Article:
"Shhh, Be Quiet!"


Beginning Reading

By: Lindsey Barber

Rationale: This lesson teaches children about the consonant digraph correspondence sh=/sh/. In order to be able to read, children must learn to recognize the spellings that map word pronunciations. In this lesson children will learn to recognize, spell, and read words containing the spelling sh. They will learn a meaningful representation (face with its finger to its lips) spell and read words containing this spelling in a letterbox lesson, and read a decodable book that focuses on the correspondence sh=/sh/.

Materials: Graphic image of a face with its finger to its lips; cover-up critter; whiteboard or smartboard Elkonin boxes for modeling and individual Elkonin boxes for each student; letter manipulatives for each child and magnetic or smartboard letters for teacher: s, h, i, p, e, d, o, t, w, r, a, f, u, n, k; list of spelling words on poster or whiteboard to read: she, dish, shot, wish, trash, shift, shrunk; decodable text Shells Are Fun and assessment worsksheet.


1. Say: In order to become expert readers we need to learn the code that tells us how to pronounce words. We have already learned to read the consonants s and h and today we are going to learn how to put those letters together to make the /sh/ sound. When I say /sh/ I think of someone putting their finger to their lips and saying "Shhh, be quiet!" [show graphic image] Now let's look at the spelling of /sh/ that we'll learn today. One way to spell /sh/ is with the letter s and the letter h. [Write sh on the board.]

2. Say: Before we learn about the spelling of /sh/, we need to listen for it in some words. When I listen for /sh/ in words, I think about the saying "Shhh, be quiet!" and I felt my teeth come together, my lips come apart, and I felt air blowing out of my mouth. [demonstrate what your mouth looks like] I'll show you first: shop. I heard sh and I felt my teeth come together and my lips come apart. Now you try, can you hear sh in fish? If you hear it, I want you to put your index finger on your mouth like your saying "Shhh!" Is it in chop, cash, gas, ship, flash? [Have the children put their index finger to their lips if they hear /sh/]

3. What if I want to spell the word ship? "It is time to board the ship." To spell the word ship in the letter boxes, first I need to know how many phonemes are in the word. I am going to stretch it out and count them: /sh/ /i/ /p/. I need 3 boxes. /Sh/ is a digraph and that means that they make one sound, so I am going to put the s and h in the first box together. Next I heard an /i/ so I am going to put an i in the second box. Finally, the last sound I heard was a /p/ so I am going to put a p in the last box. There, I have spelled the word ship. Now I will show you how I would read a tough word. [Display poster with shake and model reading the word.] I'm going to start with the /sh/. We know that these two letters make one sound so I am going to put them in the first box. Next, I hear the sound /A/ so I am going to put an a in the second box. Finally, I hear a /k/, so I put a k in the last box. Now this part is a little tricky, there is an e at the end but it is silent, so I am going to put it outside of the last box. Now I am going to read the word, /shA-k/. Oh, shake, like "I like to shake the pom-pom."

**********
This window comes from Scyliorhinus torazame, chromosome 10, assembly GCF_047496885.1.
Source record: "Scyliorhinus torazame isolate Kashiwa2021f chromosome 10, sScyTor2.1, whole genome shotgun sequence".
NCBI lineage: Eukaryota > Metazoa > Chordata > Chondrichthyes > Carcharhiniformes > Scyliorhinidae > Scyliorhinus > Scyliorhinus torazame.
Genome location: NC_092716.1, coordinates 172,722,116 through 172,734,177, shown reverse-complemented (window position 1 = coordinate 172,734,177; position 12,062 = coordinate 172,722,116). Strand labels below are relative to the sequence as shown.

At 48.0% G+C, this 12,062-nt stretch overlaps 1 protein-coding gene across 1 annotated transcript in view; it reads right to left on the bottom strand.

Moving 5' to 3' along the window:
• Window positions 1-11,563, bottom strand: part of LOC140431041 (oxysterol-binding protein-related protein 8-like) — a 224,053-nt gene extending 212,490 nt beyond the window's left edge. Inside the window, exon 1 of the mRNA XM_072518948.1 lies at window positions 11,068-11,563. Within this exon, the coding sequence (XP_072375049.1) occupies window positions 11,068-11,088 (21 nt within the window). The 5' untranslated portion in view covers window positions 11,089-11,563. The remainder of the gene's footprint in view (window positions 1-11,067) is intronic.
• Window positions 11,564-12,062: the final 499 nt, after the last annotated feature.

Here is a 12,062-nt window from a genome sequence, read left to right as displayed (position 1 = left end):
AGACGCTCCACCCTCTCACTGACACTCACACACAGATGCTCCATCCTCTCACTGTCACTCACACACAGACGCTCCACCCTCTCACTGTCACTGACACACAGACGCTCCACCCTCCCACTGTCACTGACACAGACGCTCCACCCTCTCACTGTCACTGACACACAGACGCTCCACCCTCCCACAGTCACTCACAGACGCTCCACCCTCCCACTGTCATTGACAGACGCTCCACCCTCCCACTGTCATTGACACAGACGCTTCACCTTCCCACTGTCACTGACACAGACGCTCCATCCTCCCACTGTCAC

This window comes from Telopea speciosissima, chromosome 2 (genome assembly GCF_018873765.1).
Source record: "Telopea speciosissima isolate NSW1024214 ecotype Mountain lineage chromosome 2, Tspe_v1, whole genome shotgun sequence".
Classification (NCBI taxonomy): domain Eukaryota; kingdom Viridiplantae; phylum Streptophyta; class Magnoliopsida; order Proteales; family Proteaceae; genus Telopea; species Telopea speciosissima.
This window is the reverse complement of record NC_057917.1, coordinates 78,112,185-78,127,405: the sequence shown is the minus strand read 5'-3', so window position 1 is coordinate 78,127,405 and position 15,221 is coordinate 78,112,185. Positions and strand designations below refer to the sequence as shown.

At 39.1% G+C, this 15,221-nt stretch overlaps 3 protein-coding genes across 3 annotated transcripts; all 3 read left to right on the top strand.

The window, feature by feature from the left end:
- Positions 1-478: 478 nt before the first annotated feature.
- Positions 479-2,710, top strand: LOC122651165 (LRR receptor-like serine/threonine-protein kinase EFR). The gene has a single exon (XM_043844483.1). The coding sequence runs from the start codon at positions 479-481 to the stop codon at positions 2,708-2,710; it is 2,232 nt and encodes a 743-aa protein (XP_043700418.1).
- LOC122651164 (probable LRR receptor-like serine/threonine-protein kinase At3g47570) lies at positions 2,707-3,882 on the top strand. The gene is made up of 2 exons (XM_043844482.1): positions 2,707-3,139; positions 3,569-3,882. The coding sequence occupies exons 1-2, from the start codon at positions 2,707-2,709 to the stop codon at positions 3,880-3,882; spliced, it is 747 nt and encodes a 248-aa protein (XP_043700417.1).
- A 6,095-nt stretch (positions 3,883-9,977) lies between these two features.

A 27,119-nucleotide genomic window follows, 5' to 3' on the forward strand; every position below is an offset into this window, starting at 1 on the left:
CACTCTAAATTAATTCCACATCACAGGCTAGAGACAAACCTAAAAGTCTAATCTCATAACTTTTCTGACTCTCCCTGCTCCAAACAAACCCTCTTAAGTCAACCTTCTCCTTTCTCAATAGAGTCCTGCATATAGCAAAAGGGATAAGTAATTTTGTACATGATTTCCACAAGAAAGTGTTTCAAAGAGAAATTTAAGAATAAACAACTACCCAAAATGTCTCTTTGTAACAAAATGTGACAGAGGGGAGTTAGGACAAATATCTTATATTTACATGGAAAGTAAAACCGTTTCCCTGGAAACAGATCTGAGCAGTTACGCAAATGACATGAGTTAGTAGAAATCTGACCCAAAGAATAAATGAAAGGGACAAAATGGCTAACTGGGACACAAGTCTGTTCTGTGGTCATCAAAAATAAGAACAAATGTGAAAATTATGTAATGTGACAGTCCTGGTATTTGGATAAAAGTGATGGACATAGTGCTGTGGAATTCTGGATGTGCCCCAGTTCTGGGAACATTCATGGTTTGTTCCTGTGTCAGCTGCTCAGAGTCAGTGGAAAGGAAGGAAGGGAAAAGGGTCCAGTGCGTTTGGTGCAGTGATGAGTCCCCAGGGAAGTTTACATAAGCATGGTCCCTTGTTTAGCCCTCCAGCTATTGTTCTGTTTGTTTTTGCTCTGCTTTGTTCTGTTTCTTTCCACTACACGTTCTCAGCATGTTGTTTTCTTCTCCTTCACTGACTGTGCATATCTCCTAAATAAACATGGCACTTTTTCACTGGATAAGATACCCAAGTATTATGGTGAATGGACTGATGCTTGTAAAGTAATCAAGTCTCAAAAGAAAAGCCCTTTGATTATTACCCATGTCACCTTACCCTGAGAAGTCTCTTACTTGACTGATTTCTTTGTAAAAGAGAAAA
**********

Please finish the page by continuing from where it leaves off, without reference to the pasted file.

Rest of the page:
4. Say: Now I'm going to have you spell some words in letterboxes. You'll start out easy with two boxes for she. "She went to the store." Remember that sh goes into one box because they make one sound. I'll check your spelling as I walk around the room. [Observe progress] You'll need three letterboxes for the next word, dish. "The dish had flowers on it." [Allow children to spell remaining words, giving sentences for each word: shot, wish, trash, shift, shrunk.]

5. Say: Now I'm going to let you read the words you spelled. [Show the words she, dish, shot, wish, trash, shift, shrunk. Have the students read the words in unison. Afterwards, call on individual students to say the words by themselves.]

6. Say: Now we are going to read a book called Shells Are Fun. It is about finding shells at the beach and how it is so much fun. You will have to read the book to find out why it is so much fun! Now I would like you to partner up and take turns reading the book to each other. I want you to listen for all the /sh/ words you hear. [The teacher walks around the room monitoring progress. After individual paired reading, the class rereads Shells Are Fun and points out all of the /sh/ words and talks about the story.]

7. Say: Before we finish up on our lesson about one way to spell sh=/sh/, I want to see how well you can pick out words with /sh/ in them. On this worksheet, it asks you to color the words that begin with /sh/ and end in /sh/. Make sure you look at each word carefully and check your work when you are done. [Collect worksheets to evaluate individual child progess.]



Noie, Yancey. Oh, Oh, My Knee Hurts:  http://www.auburn.edu/academic/education/reading_genie/invitations/yanceybr.htm

Ghannam, I. (n.d.) Shells Are Fun. Reading Genie: http://www.auburn.edu/academic/education/reading_genie/teacherbooks.html

Assessment Worksheet: http://www.funfonix.com/worksheets/book2_page27.php

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